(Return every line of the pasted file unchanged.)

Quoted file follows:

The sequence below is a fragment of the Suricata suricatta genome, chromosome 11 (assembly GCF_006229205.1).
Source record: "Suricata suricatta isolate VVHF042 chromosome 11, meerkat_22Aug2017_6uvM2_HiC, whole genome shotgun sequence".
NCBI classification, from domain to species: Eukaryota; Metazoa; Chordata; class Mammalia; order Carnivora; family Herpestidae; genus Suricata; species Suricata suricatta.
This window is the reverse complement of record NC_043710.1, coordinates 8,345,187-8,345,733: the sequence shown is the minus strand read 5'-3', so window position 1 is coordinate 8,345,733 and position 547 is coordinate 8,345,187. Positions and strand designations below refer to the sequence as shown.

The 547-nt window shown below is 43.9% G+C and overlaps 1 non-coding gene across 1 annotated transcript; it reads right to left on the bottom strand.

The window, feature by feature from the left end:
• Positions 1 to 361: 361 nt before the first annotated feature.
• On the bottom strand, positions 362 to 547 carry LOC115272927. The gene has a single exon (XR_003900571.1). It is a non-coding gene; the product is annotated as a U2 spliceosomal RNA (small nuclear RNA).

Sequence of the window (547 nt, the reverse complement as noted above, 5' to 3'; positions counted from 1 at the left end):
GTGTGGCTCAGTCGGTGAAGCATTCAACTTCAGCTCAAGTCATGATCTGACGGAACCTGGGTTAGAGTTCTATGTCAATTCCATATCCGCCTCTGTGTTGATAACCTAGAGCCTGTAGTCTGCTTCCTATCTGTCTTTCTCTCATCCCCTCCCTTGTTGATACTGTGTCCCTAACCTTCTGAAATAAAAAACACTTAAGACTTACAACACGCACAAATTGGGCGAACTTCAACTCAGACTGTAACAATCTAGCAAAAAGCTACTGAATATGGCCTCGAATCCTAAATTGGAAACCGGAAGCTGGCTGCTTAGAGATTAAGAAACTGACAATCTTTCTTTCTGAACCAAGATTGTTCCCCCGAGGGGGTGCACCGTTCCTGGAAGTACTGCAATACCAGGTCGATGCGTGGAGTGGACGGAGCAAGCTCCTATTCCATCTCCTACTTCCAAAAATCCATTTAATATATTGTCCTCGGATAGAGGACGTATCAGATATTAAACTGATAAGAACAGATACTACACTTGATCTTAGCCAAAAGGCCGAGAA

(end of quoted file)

The sequence below is a fragment of the Suricata suricatta genome, chromosome 11 (assembly GCF_006229205.1).
Source record: "Suricata suricatta isolate VVHF042 chromosome 11, meerkat_22Aug2017_6uvM2_HiC, whole genome shotgun sequence".
NCBI classification, from domain to species: Eukaryota; Metazoa; Chordata; class Mammalia; order Carnivora; family Herpestidae; genus Suricata; species Suricata suricatta.
This window is the reverse complement of record NC_043710.1, coordinates 8,345,187-8,345,733: the sequence shown is the minus strand read 5'-3', so window position 1 is coordinate 8,345,733 and position 547 is coordinate 8,345,187. Positions and strand designations below refer to the sequence as shown.

The 547-nt window shown below is 43.9% G+C and overlaps 1 non-coding gene across 1 annotated transcript; it reads right to left on the bottom strand.

The window, feature by feature from the left end:
• Positions 1 to 361: 361 nt before the first annotated feature.
• On the bottom strand, positions 362 to 547 carry LOC115272927. The gene has a single exon (XR_003900571.1). It is a non-coding gene; the product is annotated as a U2 spliceosomal RNA (small nuclear RNA).

Sequence of the window (547 nt, the reverse complement as noted above, 5' to 3'; positions counted from 1 at the left end):
GTGTGGCTCAGTCGGTGAAGCATTCAACTTCAGCTCAAGTCATGATCTGACGGAACCTGGGTTAGAGTTCTATGTCAATTCCATATCCGCCTCTGTGTTGATAACCTAGAGCCTGTAGTCTGCTTCCTATCTGTCTTTCTCTCATCCCCTCCCTTGTTGATACTGTGTCCCTAACCTTCTGAAATAAAAAACACTTAAGACTTACAACACGCACAAATTGGGCGAACTTCAACTCAGACTGTAACAATCTAGCAAAAAGCTACTGAATATGGCCTCGAATCCTAAATTGGAAACCGGAAGCTGGCTGCTTAGAGATTAAGAAACTGACAATCTTTCTTTCTGAACCAAGATTGTTCCCCCGAGGGGGTGCACCGTTCCTGGAAGTACTGCAATACCAGGTCGATGCGTGGAGTGGACGGAGCAAGCTCCTATTCCATCTCCTACTTCCAAAAATCCATTTAATATATTGTCCTCGGATAGAGGACGTATCAGATATTAAACTGATAAGAACAGATACTACACTTGATCTTAGCCAAAAGGCCGAGAA